Dad Turns 98 Today!

Live! Live the wonderful life that is in you. Be afraid of nothing. There is so little time that your youth will last – such a little time.
– Richard Halliburton

God expresses in man the infinite idea forever developing itself, broadening and rising higher and higher from a boundless basis.
– Mary Baker Eddy

Dad turns 98 today. A couple months ago he thought he’d be turning 100 today. A month ago he thought he’d be turning 97. We finally got it all sorted out when I reminded him that he was born in 1918 and that it is now 2016. I saw him do the calculations in his head. A few minutes later we were sitting at the dining room table with my mom and husband, when Dad announced, kind of shocked, “I’m going to be 98 in a month! I never thought I’d make it to 98.” Later he told me that 98 sounds a lot older than 100. Apparently he just skipped over 98 and 99 and went right from 97 to 100 when he’d been trying to figure out his age.

Think about this: When Dad was born women didn’t have the right to vote, yet. Radios, telephones, and cars had just been invented. There were no CDs, televisions, cellphones, or computers. There was no internet. There was no Google. There was no Wikipedia. To find information people often went to the library and did research in these things called books – and sometimes the research might take days or even weeks! (Today if you want to find out more about Dad, all you’ve got to do is go to his Wikipedia page – et voila! There he is!)

People also read those things called books just for fun. The book that Dad has said most influenced him was a book called The Rolling Road to Romance by an adventurer named Richard Halliburton. Halliburton exonerated his readers to “Live! Live the wonderful life that is in you. Be afraid of nothing. There is so little time that your youth will last – such a little time.”

Dad took those words to heart.

Dad was born at the end of World War I. He survived The Great Depression with his family, served in World War II, has climbed on the highest mountains on earth, went to the South Pole, and close to the North Pole, has been on six of the seven continents, has moved easily among world leaders, and traveled the world with a close group of fellow adventurers and explorers. At various times he’s worked as a photographer, cartographer, geologist, hydrologist, artist, mountain guide, ski instructor, and author. He’s moved through life with no sense of limitation about what he might accomplish or where he might go or who he might meet, and that – what I guess some might call “naïve” – sense of freedom has served him well in his life.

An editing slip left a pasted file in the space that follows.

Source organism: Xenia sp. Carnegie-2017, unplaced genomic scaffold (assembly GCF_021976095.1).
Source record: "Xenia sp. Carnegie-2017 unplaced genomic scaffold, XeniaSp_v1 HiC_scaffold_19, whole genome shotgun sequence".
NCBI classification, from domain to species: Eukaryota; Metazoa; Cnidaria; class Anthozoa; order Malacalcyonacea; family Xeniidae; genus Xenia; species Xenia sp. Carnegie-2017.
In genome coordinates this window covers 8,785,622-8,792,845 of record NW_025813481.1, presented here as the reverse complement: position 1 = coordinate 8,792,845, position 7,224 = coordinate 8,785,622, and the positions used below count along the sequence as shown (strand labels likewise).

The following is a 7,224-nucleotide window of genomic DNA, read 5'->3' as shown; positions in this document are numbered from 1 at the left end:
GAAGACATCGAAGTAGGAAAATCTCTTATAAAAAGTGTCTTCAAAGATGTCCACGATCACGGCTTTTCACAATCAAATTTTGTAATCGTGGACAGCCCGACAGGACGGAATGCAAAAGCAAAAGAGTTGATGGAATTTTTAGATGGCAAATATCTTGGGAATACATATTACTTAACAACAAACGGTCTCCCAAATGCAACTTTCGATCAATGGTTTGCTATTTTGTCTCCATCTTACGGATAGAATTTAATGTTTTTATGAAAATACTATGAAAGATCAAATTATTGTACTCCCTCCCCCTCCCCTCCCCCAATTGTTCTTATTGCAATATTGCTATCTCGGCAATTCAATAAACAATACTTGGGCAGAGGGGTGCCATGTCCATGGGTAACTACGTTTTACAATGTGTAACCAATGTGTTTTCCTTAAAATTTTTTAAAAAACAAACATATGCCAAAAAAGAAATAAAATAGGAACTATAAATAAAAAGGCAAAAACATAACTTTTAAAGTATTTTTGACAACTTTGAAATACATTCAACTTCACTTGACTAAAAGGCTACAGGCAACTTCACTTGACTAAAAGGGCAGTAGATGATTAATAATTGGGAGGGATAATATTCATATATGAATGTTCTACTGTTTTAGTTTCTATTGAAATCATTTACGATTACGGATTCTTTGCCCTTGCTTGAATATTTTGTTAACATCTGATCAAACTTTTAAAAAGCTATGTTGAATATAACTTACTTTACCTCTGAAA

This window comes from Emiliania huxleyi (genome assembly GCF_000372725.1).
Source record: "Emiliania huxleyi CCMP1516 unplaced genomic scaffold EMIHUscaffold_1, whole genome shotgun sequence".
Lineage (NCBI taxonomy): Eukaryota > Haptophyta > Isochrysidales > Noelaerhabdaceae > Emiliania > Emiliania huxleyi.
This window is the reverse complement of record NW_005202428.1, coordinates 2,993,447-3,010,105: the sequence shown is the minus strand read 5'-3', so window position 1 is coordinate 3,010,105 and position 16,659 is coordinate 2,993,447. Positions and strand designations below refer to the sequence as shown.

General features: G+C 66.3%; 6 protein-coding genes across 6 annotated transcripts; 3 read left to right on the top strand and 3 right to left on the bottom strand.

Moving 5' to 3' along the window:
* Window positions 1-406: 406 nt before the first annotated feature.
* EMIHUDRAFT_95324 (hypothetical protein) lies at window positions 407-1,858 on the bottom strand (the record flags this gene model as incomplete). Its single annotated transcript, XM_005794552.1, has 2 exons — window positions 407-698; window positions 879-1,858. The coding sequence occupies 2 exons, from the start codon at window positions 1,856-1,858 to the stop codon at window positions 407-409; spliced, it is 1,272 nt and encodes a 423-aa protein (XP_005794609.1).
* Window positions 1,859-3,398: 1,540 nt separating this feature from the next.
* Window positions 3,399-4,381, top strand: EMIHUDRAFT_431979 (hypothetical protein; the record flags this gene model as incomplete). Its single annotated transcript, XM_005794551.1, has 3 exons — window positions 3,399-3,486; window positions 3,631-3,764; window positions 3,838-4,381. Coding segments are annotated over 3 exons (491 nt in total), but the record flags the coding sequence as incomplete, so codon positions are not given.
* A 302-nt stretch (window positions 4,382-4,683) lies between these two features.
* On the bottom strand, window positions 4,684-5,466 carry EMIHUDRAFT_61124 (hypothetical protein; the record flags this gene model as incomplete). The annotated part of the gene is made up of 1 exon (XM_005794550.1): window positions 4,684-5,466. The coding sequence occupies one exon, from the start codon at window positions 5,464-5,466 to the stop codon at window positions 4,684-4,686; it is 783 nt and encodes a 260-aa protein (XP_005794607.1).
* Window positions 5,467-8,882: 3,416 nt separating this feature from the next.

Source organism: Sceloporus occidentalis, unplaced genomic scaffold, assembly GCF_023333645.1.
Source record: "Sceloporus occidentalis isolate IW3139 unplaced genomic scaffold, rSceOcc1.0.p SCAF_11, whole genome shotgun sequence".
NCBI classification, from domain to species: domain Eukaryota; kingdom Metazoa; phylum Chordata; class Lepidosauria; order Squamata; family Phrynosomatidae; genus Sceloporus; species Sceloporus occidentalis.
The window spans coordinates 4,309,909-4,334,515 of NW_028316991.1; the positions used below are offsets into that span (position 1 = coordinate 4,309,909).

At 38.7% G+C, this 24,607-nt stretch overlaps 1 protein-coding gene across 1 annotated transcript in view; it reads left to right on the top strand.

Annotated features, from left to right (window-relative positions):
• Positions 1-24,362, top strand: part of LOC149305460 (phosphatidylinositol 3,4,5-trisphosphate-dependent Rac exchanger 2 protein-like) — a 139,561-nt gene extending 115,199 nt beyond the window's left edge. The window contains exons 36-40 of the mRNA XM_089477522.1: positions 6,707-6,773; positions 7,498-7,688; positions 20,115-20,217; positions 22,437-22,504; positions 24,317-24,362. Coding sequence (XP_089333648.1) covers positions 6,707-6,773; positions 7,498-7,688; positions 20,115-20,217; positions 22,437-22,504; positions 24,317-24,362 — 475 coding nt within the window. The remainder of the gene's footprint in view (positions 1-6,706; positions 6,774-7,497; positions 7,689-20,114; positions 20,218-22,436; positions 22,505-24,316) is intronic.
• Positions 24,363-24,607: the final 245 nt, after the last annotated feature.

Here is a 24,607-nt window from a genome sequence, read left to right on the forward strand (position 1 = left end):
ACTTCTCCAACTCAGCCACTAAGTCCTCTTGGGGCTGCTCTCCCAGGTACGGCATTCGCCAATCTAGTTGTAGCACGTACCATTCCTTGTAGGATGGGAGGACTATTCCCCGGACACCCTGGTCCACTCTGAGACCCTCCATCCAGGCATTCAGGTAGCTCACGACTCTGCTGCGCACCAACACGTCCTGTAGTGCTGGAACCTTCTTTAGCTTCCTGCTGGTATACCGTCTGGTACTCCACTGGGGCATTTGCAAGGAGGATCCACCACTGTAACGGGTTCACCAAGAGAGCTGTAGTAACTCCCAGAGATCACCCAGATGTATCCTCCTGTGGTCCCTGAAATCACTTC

And today he turns 98. He’s still engaged in his life – still enjoys exploring the nooks and crannies of Life’s highways and by-ways. He continues to live “the wonderful life” that is in him.


Dee Molenaar


Happy Father’s Day!

I’m sitting here on Father’s Day Eve, filled with gratitude for the fathers in my life. I’m grateful for my own father – who encouraged me to learn and create and travel and be brave and push my body to climb mountains – and set an example with his own life. I’m grateful to my sons’ father – my husband – my partner in parenting – the sons’ coach, teacher, mentor, protector.

My first memory features Dad. I was two years-old. I took one step too many in the local swimming hole and went in over my head. I remember trying to walk back up to the shore, but my feet wouldn’t move me forward. I opened my mouth to scream, but I was under water and no sound came out. A minute more and I might not be here. But Dad had seen me go under, and came out to get me. He yanked me out of the water by my pony tails and brought me back safely to terra firma.

My husband performed a similar act of heroism with our eldest son. We were visiting a friend who had a swimming pool that she’d turned into a koi pond. One minute our three year-old was standing at the edge of the pool, the next minute we heard a splash and he was gone. The pool was murky and deep, but my husband was quick thinking, and reached straight down into the pond, found our son, and yanked him out of there. He is my hero.

A happy Father’s Day to all the heroes out there who protect, and provide for, and cultivate the good in, their children. You rock!

Scott and sons

Photo of husband and sons. Lincoln City, OR. Circa 1995.

Half-Staff Flag

The flag is at half-staff again
or still.
I can’t remember the last time
I saw it waving from the top
of the pole.
Days? Weeks? Months? Years?
Someday it will rise again,
someday when we put our fears
to rest, and begin
to trust each other once more,
put down our weapons of words
and steel, and pour healing
love into our nation’s wounds.
– Karen Molenaar Terrell

half-mast flag

Making the World a Better Place

About once a week I walk into town to buy a hummus roasted veggie sandwich and to see my friend, Frank, who works at the sandwich place. Frank is gay. We’ve never talked about his gayness or my not-gayness or anyone’s whatever-ness in conversation – I mean – it’s not like people usually approach a new friend, shake hands, and introduce themselves by their labels – “Hi, I’m Karen and I’m a progressive bleeding heart liberal heterosexual female Christian Scientist of mostly European ancestry (although there might be some Basque Reptile alien in there, too) – and how about you? What are your labels?” – but, yeah, Frank is gay.